...it was to let go of the clothing lineentirely. It was the better business oof. So that's what I did and you knowI had a a few people around me who werehelping to advise me, and you know when you look at the numberson the table. You just have to make this smart decision for the business and that's you know.That's that's honestly, where I think so many entrepreneurial dreams die isthat people aren't willing to let go of their original idea and impivodint ofsomething. That's that's working, so you know, I think I think that's. I think I've always been pretty good atchange and I think that's a really important survival skill and as anentrepreneur and an and that's okay, because you know what the headbandswere really exciting. Also, it's not like. I was piviting into somethingthat I didn't like like it was still really fun. I was still doing the samethings I was going to the volleyball tournaments. I was doing Marathonxbos,you know, does just doany different sporting event, pop up shops and, andthat was fun. I got to meet a ton of people. I got to travel all over thecountry in the motor home and an actually funny story with them.Hoter home I saw I started the company in the spring of two thousand and eight.I met my now husband in June of two thousand and nine, and he was also anentreprener and he said Hey. You should get a motor home and travel around tmycountry to all these events- and I was like, what's a that's a good idea, you wantto come with me. He was like sure I was like okay, let me sleep on it and Iwoke up the next day and my gut just look like: Let's get ambout your homelike I was so excited, and and so that's what we did. I had a'd actually just gotten a an SBA loanand instead of buying fabric with it, I bought a motorhome. So its just you know I was like totallyjust absolutely following my gut. There was.There was no, I mean the logical reason followed I on it's not like. I wasdoing something that was stupid, but it was totally you know. I think I think alot of people still thought I was a little crazy, but that's okay. It's anentrepreneurs to- and you know, had actually just met, Matt my husband twoweeks prior to him, offering that idea up. So it really was a strong leap offaith, and but I just I knew that it was the rightmove and I also kneve that if it didn't work out, it's okay, like I'm bollowingmy dreams and I'm alive, and I get to do that and- and you know again, thatjust kind of goes back into being in the military and going through it now Inever deployed, but I know people who did and thankfully all of m my goodfriends came home from the wars, but you know it just really puts it intoperspective that that were so privileged here that weget to create what it is that we want to do and- and you know yeah it takescourage to do that. But it's it's just. You know tha that I just can't imagineliving any other way like I'm so happy that I jumped into entrepreneurship. Ilove that attitude and I'm right there with you I'd. Rather, I would muchrather do something than regret it and think what if and so, I'm glad that youjumped in wholeheartedly and part of your story that I want to get to,because I think it's so fun and amazing. You go from traveling everywhere inthis RV to selling sequent headbands to then having Phillyes player, BryceHarper, where one of your phillies headbands in a game and obviously youknow everything just skyrockets from there. If anyone wants to grow, that'show you do it. You have a famous athlete Wir one of your products in agame right. We have really lucky with thatand it was. It was really fantastic. I...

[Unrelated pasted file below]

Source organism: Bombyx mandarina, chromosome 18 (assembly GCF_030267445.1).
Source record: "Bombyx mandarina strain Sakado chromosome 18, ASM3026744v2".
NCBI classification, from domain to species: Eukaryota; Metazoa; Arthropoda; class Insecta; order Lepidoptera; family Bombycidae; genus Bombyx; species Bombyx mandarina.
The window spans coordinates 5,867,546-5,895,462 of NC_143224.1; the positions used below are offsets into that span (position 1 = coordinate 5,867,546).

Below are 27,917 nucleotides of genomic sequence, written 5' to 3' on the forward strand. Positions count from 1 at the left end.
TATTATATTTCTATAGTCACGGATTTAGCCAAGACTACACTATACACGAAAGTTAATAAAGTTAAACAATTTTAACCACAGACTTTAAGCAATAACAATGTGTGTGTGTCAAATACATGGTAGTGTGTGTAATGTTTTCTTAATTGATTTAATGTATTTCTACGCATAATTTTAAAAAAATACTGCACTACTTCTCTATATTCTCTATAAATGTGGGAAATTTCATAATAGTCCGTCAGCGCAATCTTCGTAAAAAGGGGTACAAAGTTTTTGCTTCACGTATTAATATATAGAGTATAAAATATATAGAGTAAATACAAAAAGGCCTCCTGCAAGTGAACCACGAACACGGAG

...got to tell you like, oh my gosh, so my new sales group had said: Hey lookat what Hartpar was frhanging on is cleaks for opening day and there's s m.You know there's kind of a special story there with Harber and the Phillyphanepic that that you know he bret sidn. This big deal to the phillies forthe next, like twelve or thirteen years, or something like that and people were saying. Oh now, hardburscould do Maskoy and he was like no, I'm not. The philly. FANHATIC has been herelonger than me. He will be her long after me. The philly fanatic, Becaus,your mask guy, and so he did a couple of things like he like just had thisnod to the mascot and so on. His cleats for opening day were the eyballs, thezoom dinni balls of the philly fanatic, and so my one of my salesrops said Hey,you should do that on a headband and I was like Oh thit's, a really good idea,and- and so I did, that we made some- we sell for the Sate Stadium Store. Wefell actually into most stadium stores, and so we I made that, and you were alreadyselling to stadium stores when this happened. t then yeah that actually wasthe bulk of our business over the last few years has been thestadium stores we sell into like most mounby stadium stores, and so so the buyer for the store was likeohoo great ill. You knowill take them and heat through a few in Harvarflocker before the game, onjuly eighteent, and so this is part of the funny story thatmost people don't know. I was at Wanderlust at Squa Valley inCalifornia doing it was Thursday. I was first year I'd ever done like all fourdays and I'm in this like meditation session, where it's like journaling andmeditating all day and, and you know a little journaling and crying likereleasing a whole bunch of crap. So I it's. You know it's west coast time Ibreak for lunch. I had just like worked through all this stuff and I come houtand there's a ploice melt from byer on my phone and I was like o that's weird.Why is why? Is he calling my cell phone? So I listen and he's like? Oh my gosh,did you see what just happened, Harporjust wore this during the gameand as Holmet flew off when he was rounding the corner into second, you know: runing the corner ofe first pace in a second for a gametiming double the whole stadiumisgoing crazy. I need more of these call me back, so I call i Mike I know so.This was like I. This is the last day of their homestand and it was Thursdayand then the following Friday. They were back home for like two consecutivehome stance. It was like it was like twelve or fourteen days in a row thatthey were going to be home, and this is what makes this whole thing so specialis that my factory is now. I have two factories,both in the United States, but at the time I just had the factory in southernCalifornia, and it was because of our US mannufactoring that we were able toturn that one moment into the merchandising item of the year forbaseball, because we could turn products so fast. So we, you know hecalls S, and can I get more product? How fast? Can you get it to me for her?The next homestand, I said sure, and then he ordered Ye Orde fit fifteen hundredheadbands that day and that y an mind you they normally order. One. Fortyfour, I was like wow all right. How does zeroto that and wait spay those numbers one more time. He urdered fifteen hundredheadbands that day for the next boof, like following Friday, delivery andusually they'll order like a hundred and forty four of a style. So I waslike okay and so I'm polling, my factory and they're, like yea noproblem, and then I talk to the factory on Monday, and this is e Thursday Checto my Monday, and he goes hey if the biter gets is another order. We can getmore out by Friday and I was like I...